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Father's career as a manjyu maker

In looking back on his career, I tried to find out where he trained in Japan. And my cousin in Japan tried to trace also where he worked. We found out on my last trip to Japan that he actually worked at a manjyu (sweet red bean confectionery) shop called Fugetsu in Gifu City. And then I think he also took some training in Kyoto because the manjyu and all the products that he made are very, very sophisticated. You don’t see this kind of thing in Tokyo...I mean in Little Tokyo in Los Angeles. He had...he made everything – all the different kinds of manjyu. He made forms – the peaches, apples, and he colored them and he made reproductions of chrysanthemums. He made pictures in yōkan (a thick jellied sweet red bean). He made all kinds of okashi (confectionery) besides the manjyukasutera (Japanese sponge cake), he made mochi (rice cake) of course, he made kakimochi (rice cracker).

And I remember the store. It was on Broadway and Tacoma. The address – I still remember – is 1510 Broadway. Well the last time I went to Tacoma, a month ago for a Tacoma reunion, this site is now the Tacoma Convention Center, which is right there. But at any rate, I remember the store. He had, I think, 3 or 4 showcases that were always filled with okashi and manjyu. At first, we had...the store was there and we lived upstairs in the hotel. Then later we rented a home as I remember. Of course we had access to all the manjyu we...any time, it was so good.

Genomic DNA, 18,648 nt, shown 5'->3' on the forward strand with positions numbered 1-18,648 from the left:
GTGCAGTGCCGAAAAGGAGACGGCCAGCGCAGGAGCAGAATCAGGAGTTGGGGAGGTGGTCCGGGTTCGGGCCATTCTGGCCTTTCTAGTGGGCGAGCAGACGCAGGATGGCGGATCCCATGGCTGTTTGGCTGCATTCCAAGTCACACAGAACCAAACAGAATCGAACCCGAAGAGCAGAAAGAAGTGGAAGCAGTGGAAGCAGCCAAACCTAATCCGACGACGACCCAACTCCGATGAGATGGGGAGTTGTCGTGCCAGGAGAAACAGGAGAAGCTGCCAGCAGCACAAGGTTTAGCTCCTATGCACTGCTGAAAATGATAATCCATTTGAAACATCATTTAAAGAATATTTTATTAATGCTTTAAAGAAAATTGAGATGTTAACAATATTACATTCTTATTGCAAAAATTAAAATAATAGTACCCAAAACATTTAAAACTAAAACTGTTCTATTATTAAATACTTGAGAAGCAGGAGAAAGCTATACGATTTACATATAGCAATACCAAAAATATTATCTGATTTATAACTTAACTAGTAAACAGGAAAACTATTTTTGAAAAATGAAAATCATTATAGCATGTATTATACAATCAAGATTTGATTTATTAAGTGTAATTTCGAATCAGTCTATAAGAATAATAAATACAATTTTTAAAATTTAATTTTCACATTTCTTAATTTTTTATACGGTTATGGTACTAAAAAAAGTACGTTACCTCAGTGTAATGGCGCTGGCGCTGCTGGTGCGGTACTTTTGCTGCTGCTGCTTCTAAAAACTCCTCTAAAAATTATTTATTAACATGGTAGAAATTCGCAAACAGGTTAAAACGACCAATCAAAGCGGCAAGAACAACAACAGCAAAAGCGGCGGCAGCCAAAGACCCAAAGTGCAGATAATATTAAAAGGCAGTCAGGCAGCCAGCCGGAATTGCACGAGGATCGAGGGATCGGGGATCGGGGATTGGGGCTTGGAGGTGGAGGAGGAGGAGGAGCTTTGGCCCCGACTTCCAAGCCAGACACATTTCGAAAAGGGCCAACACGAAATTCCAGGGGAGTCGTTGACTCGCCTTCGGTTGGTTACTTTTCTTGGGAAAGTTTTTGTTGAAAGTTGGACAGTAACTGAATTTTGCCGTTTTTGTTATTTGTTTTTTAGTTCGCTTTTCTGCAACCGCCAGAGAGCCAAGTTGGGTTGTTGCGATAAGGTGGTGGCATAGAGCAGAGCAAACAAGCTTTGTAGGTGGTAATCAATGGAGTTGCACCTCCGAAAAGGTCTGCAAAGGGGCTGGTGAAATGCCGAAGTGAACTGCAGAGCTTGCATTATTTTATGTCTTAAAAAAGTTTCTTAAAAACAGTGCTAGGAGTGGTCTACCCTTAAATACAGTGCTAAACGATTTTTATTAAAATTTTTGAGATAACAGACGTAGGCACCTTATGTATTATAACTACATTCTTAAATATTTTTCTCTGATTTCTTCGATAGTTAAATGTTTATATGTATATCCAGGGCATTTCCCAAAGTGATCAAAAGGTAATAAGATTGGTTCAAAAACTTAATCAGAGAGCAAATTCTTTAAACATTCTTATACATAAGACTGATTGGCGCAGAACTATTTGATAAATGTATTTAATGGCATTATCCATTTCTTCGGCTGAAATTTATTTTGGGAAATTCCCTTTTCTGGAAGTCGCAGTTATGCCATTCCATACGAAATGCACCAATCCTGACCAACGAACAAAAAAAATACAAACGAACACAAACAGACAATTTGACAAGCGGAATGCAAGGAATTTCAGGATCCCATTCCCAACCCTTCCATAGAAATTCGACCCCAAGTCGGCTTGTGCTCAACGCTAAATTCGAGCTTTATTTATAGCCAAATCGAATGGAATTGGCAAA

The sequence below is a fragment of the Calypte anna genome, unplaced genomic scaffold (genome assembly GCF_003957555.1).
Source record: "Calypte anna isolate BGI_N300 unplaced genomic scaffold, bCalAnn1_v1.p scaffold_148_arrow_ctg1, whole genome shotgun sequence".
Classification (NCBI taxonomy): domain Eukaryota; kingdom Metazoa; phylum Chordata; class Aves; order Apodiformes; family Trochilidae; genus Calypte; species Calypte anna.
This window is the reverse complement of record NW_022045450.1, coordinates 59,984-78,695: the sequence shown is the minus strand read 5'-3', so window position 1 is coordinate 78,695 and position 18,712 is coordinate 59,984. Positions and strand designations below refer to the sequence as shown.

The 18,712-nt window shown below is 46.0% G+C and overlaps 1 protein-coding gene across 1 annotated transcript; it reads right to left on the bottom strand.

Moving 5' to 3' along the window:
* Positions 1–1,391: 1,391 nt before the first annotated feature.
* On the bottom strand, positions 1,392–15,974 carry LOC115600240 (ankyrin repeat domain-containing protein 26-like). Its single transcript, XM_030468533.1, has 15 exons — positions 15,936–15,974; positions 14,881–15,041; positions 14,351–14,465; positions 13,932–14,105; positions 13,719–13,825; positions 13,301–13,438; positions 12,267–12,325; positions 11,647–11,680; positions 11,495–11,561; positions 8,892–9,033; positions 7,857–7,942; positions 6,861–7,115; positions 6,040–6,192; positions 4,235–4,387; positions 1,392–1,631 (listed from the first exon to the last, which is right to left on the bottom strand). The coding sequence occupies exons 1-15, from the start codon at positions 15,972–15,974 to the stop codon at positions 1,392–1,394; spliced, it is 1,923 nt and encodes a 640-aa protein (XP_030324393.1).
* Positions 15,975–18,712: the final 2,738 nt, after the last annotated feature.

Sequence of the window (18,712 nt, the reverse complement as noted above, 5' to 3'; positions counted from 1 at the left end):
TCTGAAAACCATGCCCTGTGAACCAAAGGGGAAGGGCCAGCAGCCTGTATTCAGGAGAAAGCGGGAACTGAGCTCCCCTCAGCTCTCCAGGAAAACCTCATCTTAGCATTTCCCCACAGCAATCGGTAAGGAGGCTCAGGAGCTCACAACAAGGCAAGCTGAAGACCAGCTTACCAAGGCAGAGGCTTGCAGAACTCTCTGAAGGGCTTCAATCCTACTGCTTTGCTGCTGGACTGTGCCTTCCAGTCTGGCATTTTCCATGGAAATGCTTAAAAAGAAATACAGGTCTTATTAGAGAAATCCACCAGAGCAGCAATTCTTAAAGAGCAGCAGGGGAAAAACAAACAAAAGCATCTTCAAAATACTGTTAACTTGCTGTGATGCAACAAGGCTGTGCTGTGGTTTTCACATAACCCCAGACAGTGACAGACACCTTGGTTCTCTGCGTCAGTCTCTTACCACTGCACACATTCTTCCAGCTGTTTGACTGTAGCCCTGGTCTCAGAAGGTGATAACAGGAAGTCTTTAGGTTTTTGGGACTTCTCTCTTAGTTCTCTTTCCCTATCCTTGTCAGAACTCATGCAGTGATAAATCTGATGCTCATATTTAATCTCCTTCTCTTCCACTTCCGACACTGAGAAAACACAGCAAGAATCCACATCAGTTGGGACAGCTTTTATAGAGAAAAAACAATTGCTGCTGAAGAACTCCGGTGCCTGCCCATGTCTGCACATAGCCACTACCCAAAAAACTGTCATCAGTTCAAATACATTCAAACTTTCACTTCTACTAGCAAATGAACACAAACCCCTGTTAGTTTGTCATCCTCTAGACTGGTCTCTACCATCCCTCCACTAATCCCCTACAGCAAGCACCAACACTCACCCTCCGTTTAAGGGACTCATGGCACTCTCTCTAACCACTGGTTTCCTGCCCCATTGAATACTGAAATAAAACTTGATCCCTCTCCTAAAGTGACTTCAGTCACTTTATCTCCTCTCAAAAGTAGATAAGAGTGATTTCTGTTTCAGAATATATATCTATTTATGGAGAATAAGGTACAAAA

But you know after he retired here in Oregon, he opened a shop here in Portland because he wanted something to do. He made a few manjyu and yōkan. He did this for maybe 5, 6 years. Then unfortunately, the building was demolished because the freeway had to go through and he had to quit. But he would make manjyu for us at home. And so we’re used to the best and so whenever we go elsewhere and get manjyu, why, we’re kind of spoiled.

confectioneries Fugetsu (confectionery store) Gifu Prefecture Japan Japanese confections manju

Date: December 6, 2005

Location: Oregon, US

Interviewer: Akemi Kikumura Yano

Contributed by: Watase Media Arts Center, Japanese American National Museum

Interviewee Bio

Toshio Inahara was born in Seattle, Washington, the first of four brothers. At age three, he moved with his family to Japan, returning after six months to Tacoma where his father established a successful Japanese confectionery, “Fugetsu.” Toshio’s father wanted his sons to grow up in the country, so the family moved to a farm 30 miles west of Portland, Oregon, in 1931.

In response to Japan’s bombing of Pearl Harbor in December 1941, West Coast Japanese Americans were ordered to evacuate to Assembly Centers, but the Inahara family obtained a travel permit to relocate inland to Ontario, near the Eastern Oregon border. Toshio volunteered for service in the US Air Force in 1942, but was rejected because of his Japanese ancestry.

After two years of family farming, Toshio was accepted at the University of Wisconsin, where he studied pre-med courses, eventually earning his M.D. in 1950 from the University of Oregon. Following internship and residency, he trained in vascular surgery at Massachusetts General Hospital in Boston, and then returned to Portland to establish a private practice and serve as a clinical instructor in surgery at the University of Oregon Medical School.

Dr. Inahara is one of the world’s foremost authorities on carotid endarterectomy and is co-inventor of the Pruitt-Inahara Carotid Shunt.(December 6, 2005)